It has long been known that wilderness experiences and outdoor and adventure-based education support emotional, behavioral and intellectual development in children and teens. Students who learn outdoors develop a sense of self, independence, confidence, creativity, decision-making and problem-solving skills, and empathy towards others, motor skills, self-discipline and initiative. Add to this the documented research that is growing in support of Animal Assisted Therapy especially for children with medical challenges, like cancer, and one can see how therapy teams in Central Oregon fit perfectly into a nine day adventure in the Sisters Wilderness called “See You At The Summit”.
Ole and I are one of three therapy dog teams participating in See You At The Summit. Quite a wonderful adventure for these teens from Washington and Oregon. I felt Paul Petzoldt affirming the life changing experiences for these remarkable young people. Several more days ahead with the goal of a summit.
The experience was serendipitous for Compassionate Canines: a cancellation from established Portland-based teams left the program in need of therapy dogs and handlers. Jennifer Horseman, our local volunteer coordinator for Compassionate Canines of Central
Oregon, was able to respond. Despite the short notice, Jennifer put out the word for volunteers and Dani Stewart, Ann Pinske and me, along with our dogs, Indy, Tola and Ole respectively, participated. This opportunity wove nicely with our own personal interests to hike in the Cascades. The outdoor setting definitely supported the premise that it is important for the handlers to identify the environment that feels best for them. (See the article “Could Handlers Potentially Impact the Success of Therapy Dog Sessions?”).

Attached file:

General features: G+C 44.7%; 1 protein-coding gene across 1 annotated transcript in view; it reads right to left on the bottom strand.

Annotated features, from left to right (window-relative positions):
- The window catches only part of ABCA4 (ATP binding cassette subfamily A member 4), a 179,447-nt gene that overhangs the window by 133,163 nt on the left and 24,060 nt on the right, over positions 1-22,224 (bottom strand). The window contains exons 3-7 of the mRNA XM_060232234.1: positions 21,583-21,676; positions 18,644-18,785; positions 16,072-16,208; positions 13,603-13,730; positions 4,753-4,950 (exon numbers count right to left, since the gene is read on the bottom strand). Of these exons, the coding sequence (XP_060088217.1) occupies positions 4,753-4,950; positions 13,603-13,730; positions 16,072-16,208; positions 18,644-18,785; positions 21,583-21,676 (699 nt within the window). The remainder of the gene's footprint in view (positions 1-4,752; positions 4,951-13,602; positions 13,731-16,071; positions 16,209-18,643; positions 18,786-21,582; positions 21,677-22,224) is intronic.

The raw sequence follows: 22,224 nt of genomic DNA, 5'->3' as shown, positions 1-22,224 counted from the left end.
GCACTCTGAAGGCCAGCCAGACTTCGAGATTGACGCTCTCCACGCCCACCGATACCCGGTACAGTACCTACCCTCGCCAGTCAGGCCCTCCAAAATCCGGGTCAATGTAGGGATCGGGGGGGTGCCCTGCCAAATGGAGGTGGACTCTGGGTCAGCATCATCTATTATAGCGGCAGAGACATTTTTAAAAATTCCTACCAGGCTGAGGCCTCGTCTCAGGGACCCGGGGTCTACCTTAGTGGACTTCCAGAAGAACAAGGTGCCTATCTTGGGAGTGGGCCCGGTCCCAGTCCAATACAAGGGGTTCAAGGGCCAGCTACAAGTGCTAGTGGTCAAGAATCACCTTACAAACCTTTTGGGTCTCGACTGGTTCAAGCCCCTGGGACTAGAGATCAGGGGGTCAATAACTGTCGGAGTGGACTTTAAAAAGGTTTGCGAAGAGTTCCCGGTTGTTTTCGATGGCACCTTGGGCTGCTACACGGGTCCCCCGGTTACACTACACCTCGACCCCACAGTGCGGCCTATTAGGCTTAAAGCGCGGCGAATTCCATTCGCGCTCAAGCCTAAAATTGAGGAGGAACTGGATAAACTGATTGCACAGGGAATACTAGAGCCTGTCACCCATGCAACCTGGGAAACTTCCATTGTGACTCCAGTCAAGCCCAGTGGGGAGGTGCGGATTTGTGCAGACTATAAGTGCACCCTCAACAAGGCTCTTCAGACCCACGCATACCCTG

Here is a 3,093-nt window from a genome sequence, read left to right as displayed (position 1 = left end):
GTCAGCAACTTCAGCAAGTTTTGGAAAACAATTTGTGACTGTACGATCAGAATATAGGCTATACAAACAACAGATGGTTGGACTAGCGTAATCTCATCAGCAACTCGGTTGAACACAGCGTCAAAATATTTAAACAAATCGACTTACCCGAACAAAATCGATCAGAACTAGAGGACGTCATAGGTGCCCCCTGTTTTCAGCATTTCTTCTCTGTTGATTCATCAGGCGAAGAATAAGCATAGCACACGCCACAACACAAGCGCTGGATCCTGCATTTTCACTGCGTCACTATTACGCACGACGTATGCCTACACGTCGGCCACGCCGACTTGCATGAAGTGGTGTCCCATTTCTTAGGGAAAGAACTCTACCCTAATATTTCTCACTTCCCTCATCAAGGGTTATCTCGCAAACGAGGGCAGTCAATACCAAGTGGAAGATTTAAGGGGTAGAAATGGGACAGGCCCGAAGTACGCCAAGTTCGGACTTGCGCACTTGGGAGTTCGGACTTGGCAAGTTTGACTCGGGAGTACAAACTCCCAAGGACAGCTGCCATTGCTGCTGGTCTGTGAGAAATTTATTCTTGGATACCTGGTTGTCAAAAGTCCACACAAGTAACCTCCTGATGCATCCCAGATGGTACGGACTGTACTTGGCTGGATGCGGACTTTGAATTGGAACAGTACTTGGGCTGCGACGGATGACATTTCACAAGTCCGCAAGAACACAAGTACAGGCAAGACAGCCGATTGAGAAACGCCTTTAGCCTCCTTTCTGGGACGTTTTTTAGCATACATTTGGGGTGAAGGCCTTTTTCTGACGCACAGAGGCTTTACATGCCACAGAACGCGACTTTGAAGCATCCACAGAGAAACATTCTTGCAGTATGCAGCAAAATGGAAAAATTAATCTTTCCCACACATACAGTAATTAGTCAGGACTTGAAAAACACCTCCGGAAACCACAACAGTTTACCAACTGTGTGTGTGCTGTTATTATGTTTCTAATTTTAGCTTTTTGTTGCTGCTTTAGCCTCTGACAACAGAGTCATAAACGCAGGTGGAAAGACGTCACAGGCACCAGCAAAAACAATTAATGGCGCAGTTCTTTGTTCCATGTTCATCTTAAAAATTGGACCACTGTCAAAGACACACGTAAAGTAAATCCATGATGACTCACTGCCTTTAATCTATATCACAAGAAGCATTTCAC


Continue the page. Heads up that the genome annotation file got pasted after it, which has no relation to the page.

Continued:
We were present for the first day’s meeting when the teens and staff of the program arrived at Mt. Bachelor. The dogs were an important part of the process during introductions and expectations outlining the nine days ahead. Since the teens had just met that day, the dogs were a positive distraction during awkward moments of this first time meet-up at base camp. We alternated hiking with the group on subsequent days and joined in various activities when the teens were settled into camp for the night. Although none of us backpacked and camped out, the route to Broken Top was such that we were able to meet up on the trail most days as needed.
Leadership and organization were essential to make this first-time challenge a success. Spurred by a dedicated focus and dream of over a decade, See You at the Summit was born from the vision of founder, Heather Rose. I encourage you to visit seeyouatthesummit.org to gain a deeper understanding and appreciation for her endeavor to take teens dealing with cancer into the wilderness.
Deb Wilkinson with Ole
I really appreciated my Summit experience because it showed me how valuable therapy dogs are as an ice breaker when teens are getting to know each other and opening up (ie being vulnerable). It was a great experience!
As for my experience with the Summit teens, it was very memorable, and I felt fortunate to have been a part of the group.